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Teaching kids how eating healthy can shape their future careers

Teaching kids how eating healthy can shape their future careers

Published on February 07, 2018

One of the greatest challenges that the Lodi, California, community faces today are the high percentages of obesity and Type 2 diabetes—which can be reversed with proper lifestyle changes. Wayne Craig, president and CEO of the Lodi Memorial foundation, says that San Joaquin County has some of the highest rates of diabetes in the state—particularly the Heritage District, where the number of residents classified as obese or diabetic are twice as high as other Lodi districts. Wayne and his team also wanted to find a way to address another issue facing the community (and the nation): Shortages in qualified applicants for health-related careers.

Along with Daniel Walcott, president of Adventist Health Lodi Memorial, and Jill Borth, nurse manager for care management, Wayne and team set out to create a program that would help make positive, healthy changes in the Heritage District community and teach kids how to prepare for their future careers. They partnered with the Lodi Unified School District and the G.O.T. Kids Foundation and were awarded a $50,000 grant for a Fit Life Impact Program (FLIP).

FLIP kicks off in February and will take place in four schools within Lodi’s Heritage District, twice per week during the Spring and Fall school terms. About 400 students in 4th and 5th grades will participate. The program will feature nutritional education, kid-friendly cooking classes and fun fitness activities taught by professional fitness coaches. The goal is to get the families involved, too. “We want to bend the obesity curve. It’s so important to get the whole family on board, because it’s hard for kids to go home and eat healthy foods if their parents aren’t buying healthy foods,” says Wayne.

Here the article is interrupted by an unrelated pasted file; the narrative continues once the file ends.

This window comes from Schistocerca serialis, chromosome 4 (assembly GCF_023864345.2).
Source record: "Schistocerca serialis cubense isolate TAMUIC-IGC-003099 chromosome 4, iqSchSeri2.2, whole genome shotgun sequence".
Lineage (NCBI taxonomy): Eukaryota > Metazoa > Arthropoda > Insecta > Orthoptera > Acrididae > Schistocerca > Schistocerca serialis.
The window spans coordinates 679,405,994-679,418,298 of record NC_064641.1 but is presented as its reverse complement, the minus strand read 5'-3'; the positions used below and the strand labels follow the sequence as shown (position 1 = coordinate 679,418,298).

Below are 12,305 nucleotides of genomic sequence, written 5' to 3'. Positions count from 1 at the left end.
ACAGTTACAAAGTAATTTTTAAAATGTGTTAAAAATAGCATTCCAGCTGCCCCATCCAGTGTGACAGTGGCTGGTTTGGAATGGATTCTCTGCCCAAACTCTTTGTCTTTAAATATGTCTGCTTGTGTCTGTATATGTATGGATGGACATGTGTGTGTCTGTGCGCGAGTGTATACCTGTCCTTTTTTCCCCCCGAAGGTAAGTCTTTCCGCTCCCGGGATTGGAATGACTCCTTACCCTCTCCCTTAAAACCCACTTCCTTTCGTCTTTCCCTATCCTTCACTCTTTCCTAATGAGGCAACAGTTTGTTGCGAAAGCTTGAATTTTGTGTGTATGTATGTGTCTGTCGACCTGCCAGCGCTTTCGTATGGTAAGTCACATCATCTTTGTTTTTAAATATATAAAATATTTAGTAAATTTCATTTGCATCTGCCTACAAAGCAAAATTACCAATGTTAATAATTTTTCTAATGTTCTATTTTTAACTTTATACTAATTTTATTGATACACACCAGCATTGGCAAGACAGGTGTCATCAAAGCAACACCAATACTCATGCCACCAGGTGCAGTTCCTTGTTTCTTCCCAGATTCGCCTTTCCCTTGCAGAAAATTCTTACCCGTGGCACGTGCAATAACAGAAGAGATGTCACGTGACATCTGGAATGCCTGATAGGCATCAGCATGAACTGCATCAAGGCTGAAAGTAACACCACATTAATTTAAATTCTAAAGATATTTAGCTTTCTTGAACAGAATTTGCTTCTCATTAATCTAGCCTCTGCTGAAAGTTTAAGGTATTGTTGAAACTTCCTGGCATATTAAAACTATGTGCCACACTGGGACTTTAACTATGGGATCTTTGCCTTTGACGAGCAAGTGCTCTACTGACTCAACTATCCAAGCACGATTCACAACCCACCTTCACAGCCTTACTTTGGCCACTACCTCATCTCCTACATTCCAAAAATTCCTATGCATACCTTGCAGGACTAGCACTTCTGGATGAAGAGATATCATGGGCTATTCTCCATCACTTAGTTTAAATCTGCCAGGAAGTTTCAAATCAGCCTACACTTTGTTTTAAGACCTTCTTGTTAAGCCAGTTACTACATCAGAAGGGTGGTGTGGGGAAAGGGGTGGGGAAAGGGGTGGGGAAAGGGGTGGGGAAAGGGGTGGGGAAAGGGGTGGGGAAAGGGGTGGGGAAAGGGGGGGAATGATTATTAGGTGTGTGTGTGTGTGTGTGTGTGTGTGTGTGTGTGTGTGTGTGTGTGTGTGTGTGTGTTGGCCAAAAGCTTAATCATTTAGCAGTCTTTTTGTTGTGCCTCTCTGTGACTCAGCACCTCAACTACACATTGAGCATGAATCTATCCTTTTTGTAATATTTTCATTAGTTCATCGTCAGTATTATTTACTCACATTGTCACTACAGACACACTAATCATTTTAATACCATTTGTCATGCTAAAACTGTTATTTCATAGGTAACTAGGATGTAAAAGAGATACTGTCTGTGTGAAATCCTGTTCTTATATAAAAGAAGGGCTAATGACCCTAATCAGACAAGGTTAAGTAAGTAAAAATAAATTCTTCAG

Beyond educating the kids on healthy lifestyles, another goal of FLIP is to expose the kids to the kinds of career opportunities they can have if they stay in school. “A powerful fact is that people who don’t graduate high school tend to live 19 years less than those who received their diploma,” says Wayne. He explains that the reason behind this is that without a high school education, people tend to be limited in their career choices—leading to a more stressful life, delayed healthcare and limited options for purchasing healthy foods.

And according to Wayne, there’s a high number of healthcare positions at hospitals like Adventist Health Lodi Memorial that remain unfilled because of the lack of qualified applicants. Jill adds that a huge part of this program is that it will connect the dots for kids between healthy lifestyles and career goals.

“If you want to be a fireman, for instance, you have to be fit enough to carry X number of pounds up stairs and down stairs. If you want to be a policeman, you must meet certain health standards,” says Jill. “And in the healthcare industry you can be on your feet for 12 hours a day, pushing gurneys and helping move people around. Hopefully this will motivate the kids to make healthy choices so they can achieve their goals.”

FLIP will have visiting speakers, from healthcare professionals to paramedics and firemen. The kids will also take field trips to the hospital, where they’ll get a “behind the scenes” glimpse of healthcare careers in action.

Wayne and Jill hope the success of this program will grow beyond the Heritage District and become county-wide, teaching kids and families across the region how to make healthier lifestyle choices and let them know they have bright career paths ahead of them. “A lot of times these kids don’t have the perspective that they can be whatever they want to be. We want to change that,” says Wayne.

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